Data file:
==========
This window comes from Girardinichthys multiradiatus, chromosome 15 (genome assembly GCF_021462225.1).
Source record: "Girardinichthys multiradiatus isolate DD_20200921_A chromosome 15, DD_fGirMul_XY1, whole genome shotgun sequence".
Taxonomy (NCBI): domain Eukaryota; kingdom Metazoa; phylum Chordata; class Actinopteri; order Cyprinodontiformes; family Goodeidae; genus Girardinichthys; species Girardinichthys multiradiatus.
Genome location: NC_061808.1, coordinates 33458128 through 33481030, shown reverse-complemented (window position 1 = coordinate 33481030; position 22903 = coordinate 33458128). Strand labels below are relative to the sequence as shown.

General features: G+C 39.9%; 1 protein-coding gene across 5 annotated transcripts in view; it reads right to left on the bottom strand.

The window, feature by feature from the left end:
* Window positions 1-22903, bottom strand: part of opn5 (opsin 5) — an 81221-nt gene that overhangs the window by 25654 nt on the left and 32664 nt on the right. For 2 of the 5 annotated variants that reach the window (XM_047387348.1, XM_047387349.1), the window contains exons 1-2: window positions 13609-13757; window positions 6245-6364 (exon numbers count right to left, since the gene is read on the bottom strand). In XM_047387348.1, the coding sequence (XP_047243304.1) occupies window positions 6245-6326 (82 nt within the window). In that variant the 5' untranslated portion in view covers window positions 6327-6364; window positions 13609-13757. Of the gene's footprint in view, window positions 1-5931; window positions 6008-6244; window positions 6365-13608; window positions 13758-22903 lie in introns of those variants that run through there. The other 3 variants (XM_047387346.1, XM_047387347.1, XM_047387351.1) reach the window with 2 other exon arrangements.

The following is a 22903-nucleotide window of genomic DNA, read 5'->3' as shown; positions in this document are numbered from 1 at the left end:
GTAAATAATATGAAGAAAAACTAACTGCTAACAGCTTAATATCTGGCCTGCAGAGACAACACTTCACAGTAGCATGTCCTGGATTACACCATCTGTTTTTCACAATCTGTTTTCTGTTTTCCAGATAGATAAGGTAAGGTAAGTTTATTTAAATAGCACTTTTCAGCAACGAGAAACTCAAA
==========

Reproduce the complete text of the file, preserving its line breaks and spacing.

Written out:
This window comes from Girardinichthys multiradiatus, chromosome 15 (genome assembly GCF_021462225.1).
Source record: "Girardinichthys multiradiatus isolate DD_20200921_A chromosome 15, DD_fGirMul_XY1, whole genome shotgun sequence".
Taxonomy (NCBI): domain Eukaryota; kingdom Metazoa; phylum Chordata; class Actinopteri; order Cyprinodontiformes; family Goodeidae; genus Girardinichthys; species Girardinichthys multiradiatus.
Genome location: NC_061808.1, coordinates 33458128 through 33481030, shown reverse-complemented (window position 1 = coordinate 33481030; position 22903 = coordinate 33458128). Strand labels below are relative to the sequence as shown.

General features: G+C 39.9%; 1 protein-coding gene across 5 annotated transcripts in view; it reads right to left on the bottom strand.

The window, feature by feature from the left end:
* Window positions 1-22903, bottom strand: part of opn5 (opsin 5) — an 81221-nt gene that overhangs the window by 25654 nt on the left and 32664 nt on the right. For 2 of the 5 annotated variants that reach the window (XM_047387348.1, XM_047387349.1), the window contains exons 1-2: window positions 13609-13757; window positions 6245-6364 (exon numbers count right to left, since the gene is read on the bottom strand). In XM_047387348.1, the coding sequence (XP_047243304.1) occupies window positions 6245-6326 (82 nt within the window). In that variant the 5' untranslated portion in view covers window positions 6327-6364; window positions 13609-13757. Of the gene's footprint in view, window positions 1-5931; window positions 6008-6244; window positions 6365-13608; window positions 13758-22903 lie in introns of those variants that run through there. The other 3 variants (XM_047387346.1, XM_047387347.1, XM_047387351.1) reach the window with 2 other exon arrangements.

The following is a 22903-nucleotide window of genomic DNA, read 5'->3' as shown; positions in this document are numbered from 1 at the left end:
GTAAATAATATGAAGAAAAACTAACTGCTAACAGCTTAATATCTGGCCTGCAGAGACAACACTTCACAGTAGCATGTCCTGGATTACACCATCTGTTTTTCACAATCTGTTTTCTGTTTTCCAGATAGATAAGGTAAGGTAAGTTTATTTAAATAGCACTTTTCAGCAACGAGAAACTCAAA